The Schwab U.S. Broad Market (NYSEArca: SCHB) is perhaps the best example of Schwab’s successful approach to ETF pricing, having now seen its assets practically double since the firm cut the fund’s expense ratio by 33 percent last September. SCHB now boasts $2 billion in assets.
Costing now 0.04 percent—or $4 per $10,000 invested—SCHB offers diversified exposure to U.S. equities that’s cheapest in class. Tracking the Dow Jones U.S. Broad Stock Market, SCHB competes with funds like the $31.3 billion Vanguard Total Stock Market ETF (NYSEArca: VTI) and the $4.3 billion iShares Russell 3000 Index Fund (NYSEArca: IWV). VTI costs 0.05 percent, while IWV comes in at 0.20 percent a year.
When Charles Schwab decided last September to slash fees on its roster of 15 proprietary ETFs anywhere from 25 to 60 percent, it made them each the cheapest in their respective Lipper categories.
These funds have gone on to gather a combined $12.27 billion in total assets, ranking the San Francisco-based firm as the 10th-largest ETF provider in the country. SCHB has tallied gains of 16 percent year-to-date.
Schwab, which first entered the world of ETFs in 2009 with the rollout of four equities funds, has made it clear it’s going to compete on price, even if that means accepting some of its ETFs as loss leaders.
“We are a full service firm, so we can complement one business with another where some of the [other firms] can’t,” Schwab’s vice president of product management John Sturiale said in a recent interview.
“Anybody that can do the math can see that we’ve lowered the fees and it’s going to affect where we are at with our breakeven point in our funds,” he said.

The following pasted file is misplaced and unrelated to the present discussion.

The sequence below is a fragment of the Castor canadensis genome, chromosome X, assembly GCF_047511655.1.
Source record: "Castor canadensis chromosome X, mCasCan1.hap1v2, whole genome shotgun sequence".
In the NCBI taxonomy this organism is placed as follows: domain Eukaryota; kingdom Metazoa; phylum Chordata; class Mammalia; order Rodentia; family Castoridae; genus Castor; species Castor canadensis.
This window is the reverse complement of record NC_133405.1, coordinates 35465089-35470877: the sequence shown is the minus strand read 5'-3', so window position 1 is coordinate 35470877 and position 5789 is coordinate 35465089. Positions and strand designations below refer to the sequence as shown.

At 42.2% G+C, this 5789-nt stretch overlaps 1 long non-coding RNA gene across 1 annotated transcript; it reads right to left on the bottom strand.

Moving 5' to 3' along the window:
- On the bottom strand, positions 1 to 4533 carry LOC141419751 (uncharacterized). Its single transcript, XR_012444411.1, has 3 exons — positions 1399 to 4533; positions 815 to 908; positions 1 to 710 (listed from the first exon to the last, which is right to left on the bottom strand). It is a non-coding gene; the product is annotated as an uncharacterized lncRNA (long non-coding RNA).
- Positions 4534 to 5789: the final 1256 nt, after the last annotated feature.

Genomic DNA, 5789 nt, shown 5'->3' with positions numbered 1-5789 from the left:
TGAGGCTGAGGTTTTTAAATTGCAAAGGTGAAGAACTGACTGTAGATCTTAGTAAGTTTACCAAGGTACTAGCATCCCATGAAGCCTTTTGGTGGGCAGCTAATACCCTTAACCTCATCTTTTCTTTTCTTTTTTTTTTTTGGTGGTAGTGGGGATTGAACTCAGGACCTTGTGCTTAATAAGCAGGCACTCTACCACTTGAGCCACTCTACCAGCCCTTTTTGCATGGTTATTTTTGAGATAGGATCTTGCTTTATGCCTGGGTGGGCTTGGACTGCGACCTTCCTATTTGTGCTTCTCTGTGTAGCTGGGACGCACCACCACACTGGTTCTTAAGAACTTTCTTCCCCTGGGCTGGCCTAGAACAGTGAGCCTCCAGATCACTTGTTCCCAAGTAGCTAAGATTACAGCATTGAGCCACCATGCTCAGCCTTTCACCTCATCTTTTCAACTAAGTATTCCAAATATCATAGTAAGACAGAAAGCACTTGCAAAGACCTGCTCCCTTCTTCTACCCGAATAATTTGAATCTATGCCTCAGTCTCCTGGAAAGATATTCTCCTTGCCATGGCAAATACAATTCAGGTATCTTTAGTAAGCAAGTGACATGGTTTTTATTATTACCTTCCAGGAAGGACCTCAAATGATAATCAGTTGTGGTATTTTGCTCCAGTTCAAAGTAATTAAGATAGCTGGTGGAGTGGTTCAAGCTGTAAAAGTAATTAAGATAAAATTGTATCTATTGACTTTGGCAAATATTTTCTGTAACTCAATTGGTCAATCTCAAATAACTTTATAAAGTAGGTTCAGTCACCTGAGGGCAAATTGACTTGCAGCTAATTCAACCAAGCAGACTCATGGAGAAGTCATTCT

The decision makes sense to a firm that focuses on the “totality of the relationship” with clients, as Sturiale puts it, looking to meet various client needs in-house.
Schwab’s expanding distribution network may also be playing an important part in the company’s quickly growing footprint in the ETF market.
In February, the firm launched OneSource, a broad free ETF trading program involving all of its ETFs and some 90 non-Schwab funds that eliminated commissions on ETF trading—an industry first for brokerage firms.
TD Ameritrade and Fidelity have their own versions of an ETF marketplace, but only at Schwab investors only pay the same expense ratios they would elsewhere, and don’t pay any commissions or short-term trading fees.
|ETF||Ticker||Sept-to-Date Inflows||Total AUM||ER|
|Schwab U.S. Broad Market||SCHB||$684.4M||$2.0B||0.04%|
|Schwab U.S. Large Cap||SCHX||$515.5M||$1.6B||0.04%|
|Schwab U.S. Large Cap Growth||SCHG||$167.1M||$705.8M||0.07%|
|Schwab U.S. Large Cap Value||SCHV||$159.5M||$629.9M||0.07%|
|Schwab U.S. Mid Cap||SCHM||$222.0M||$515.4M||0.07%|
|Schwab U.S. Small Cap||SCHA||$360.0M||$1.2B||0.10%|
|Schwab U.S. Dividend Equity||SCHD||$423.4M||$1.0B||0.07%|
|Schwab International Equity||SCHF||$468.4M||$1.4B||0.09%|
|Schwab International Small Cap Equity||SCHC||$78.6M||$261.8M||0.20%|
|Schwab Emerging Markets Equity||SCHE||$316.0M||$849.0M||0.15%|
|Schwab U.S. TIPS||SCHP||$36.2M||$551.0M||0.07%|
|Schwab Short-Term U.S. Treasury||SCHO||$78.3M||$295.4M||0.08%|
|Schwab Intermediate-Term U.S. Treasury||SCHR||$48.7M||$216.7M||0.10%|
|Schwab U.S. Aggregate Bond||SCHZ||$141.6M||$459.0M||0.05%|
|Schwab U.S. REIT||SCHH||$162.1M||$591.6M||0.07%|
Investors have fewer—but better—choices.
Sometimes what’s behind a very high dividend yield is truly surprising.
For VIX-related ETFs to work as that ‘magical’ hedge, you have to time the market. Good luck with that.
But this new product is different than other euro-hedged funds.